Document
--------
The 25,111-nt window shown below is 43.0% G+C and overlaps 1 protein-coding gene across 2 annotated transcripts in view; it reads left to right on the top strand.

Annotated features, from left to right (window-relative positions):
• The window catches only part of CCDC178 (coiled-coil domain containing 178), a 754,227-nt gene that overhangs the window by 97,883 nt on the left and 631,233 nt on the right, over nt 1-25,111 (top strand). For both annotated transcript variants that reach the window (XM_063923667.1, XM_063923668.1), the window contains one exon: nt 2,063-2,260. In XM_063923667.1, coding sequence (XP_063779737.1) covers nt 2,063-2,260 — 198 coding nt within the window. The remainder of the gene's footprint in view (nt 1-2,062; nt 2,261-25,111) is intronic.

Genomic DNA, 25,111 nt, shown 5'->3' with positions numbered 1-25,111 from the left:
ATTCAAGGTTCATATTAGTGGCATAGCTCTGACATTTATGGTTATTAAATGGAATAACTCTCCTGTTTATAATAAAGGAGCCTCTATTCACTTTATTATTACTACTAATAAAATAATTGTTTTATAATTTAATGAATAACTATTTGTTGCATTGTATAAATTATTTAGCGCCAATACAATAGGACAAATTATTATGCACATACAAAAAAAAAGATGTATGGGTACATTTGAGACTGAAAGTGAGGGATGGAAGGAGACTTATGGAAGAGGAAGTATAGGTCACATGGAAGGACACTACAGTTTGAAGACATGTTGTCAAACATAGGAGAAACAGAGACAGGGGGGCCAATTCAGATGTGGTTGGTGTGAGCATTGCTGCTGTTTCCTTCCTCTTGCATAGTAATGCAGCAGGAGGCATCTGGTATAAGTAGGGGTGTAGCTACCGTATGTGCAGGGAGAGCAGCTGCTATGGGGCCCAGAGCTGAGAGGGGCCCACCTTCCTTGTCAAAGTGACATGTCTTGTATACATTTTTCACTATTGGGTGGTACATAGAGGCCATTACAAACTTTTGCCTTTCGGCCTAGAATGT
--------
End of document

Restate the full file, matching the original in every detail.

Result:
The 25,111-nt window shown below is 43.0% G+C and overlaps 1 protein-coding gene across 2 annotated transcripts in view; it reads left to right on the top strand.

Annotated features, from left to right (window-relative positions):
• The window catches only part of CCDC178 (coiled-coil domain containing 178), a 754,227-nt gene that overhangs the window by 97,883 nt on the left and 631,233 nt on the right, over nt 1-25,111 (top strand). For both annotated transcript variants that reach the window (XM_063923667.1, XM_063923668.1), the window contains one exon: nt 2,063-2,260. In XM_063923667.1, coding sequence (XP_063779737.1) covers nt 2,063-2,260 — 198 coding nt within the window. The remainder of the gene's footprint in view (nt 1-2,062; nt 2,261-25,111) is intronic.

Genomic DNA, 25,111 nt, shown 5'->3' with positions numbered 1-25,111 from the left:
ATTCAAGGTTCATATTAGTGGCATAGCTCTGACATTTATGGTTATTAAATGGAATAACTCTCCTGTTTATAATAAAGGAGCCTCTATTCACTTTATTATTACTACTAATAAAATAATTGTTTTATAATTTAATGAATAACTATTTGTTGCATTGTATAAATTATTTAGCGCCAATACAATAGGACAAATTATTATGCACATACAAAAAAAAAGATGTATGGGTACATTTGAGACTGAAAGTGAGGGATGGAAGGAGACTTATGGAAGAGGAAGTATAGGTCACATGGAAGGACACTACAGTTTGAAGACATGTTGTCAAACATAGGAGAAACAGAGACAGGGGGGCCAATTCAGATGTGGTTGGTGTGAGCATTGCTGCTGTTTCCTTCCTCTTGCATAGTAATGCAGCAGGAGGCATCTGGTATAAGTAGGGGTGTAGCTACCGTATGTGCAGGGAGAGCAGCTGCTATGGGGCCCAGAGCTGAGAGGGGCCCACCTTCCTTGTCAAAGTGACATGTCTTGTATACATTTTTCACTATTGGGTGGTACATAGAGGCCATTACAAACTTTTGCCTTTCGGCCTAGAATGT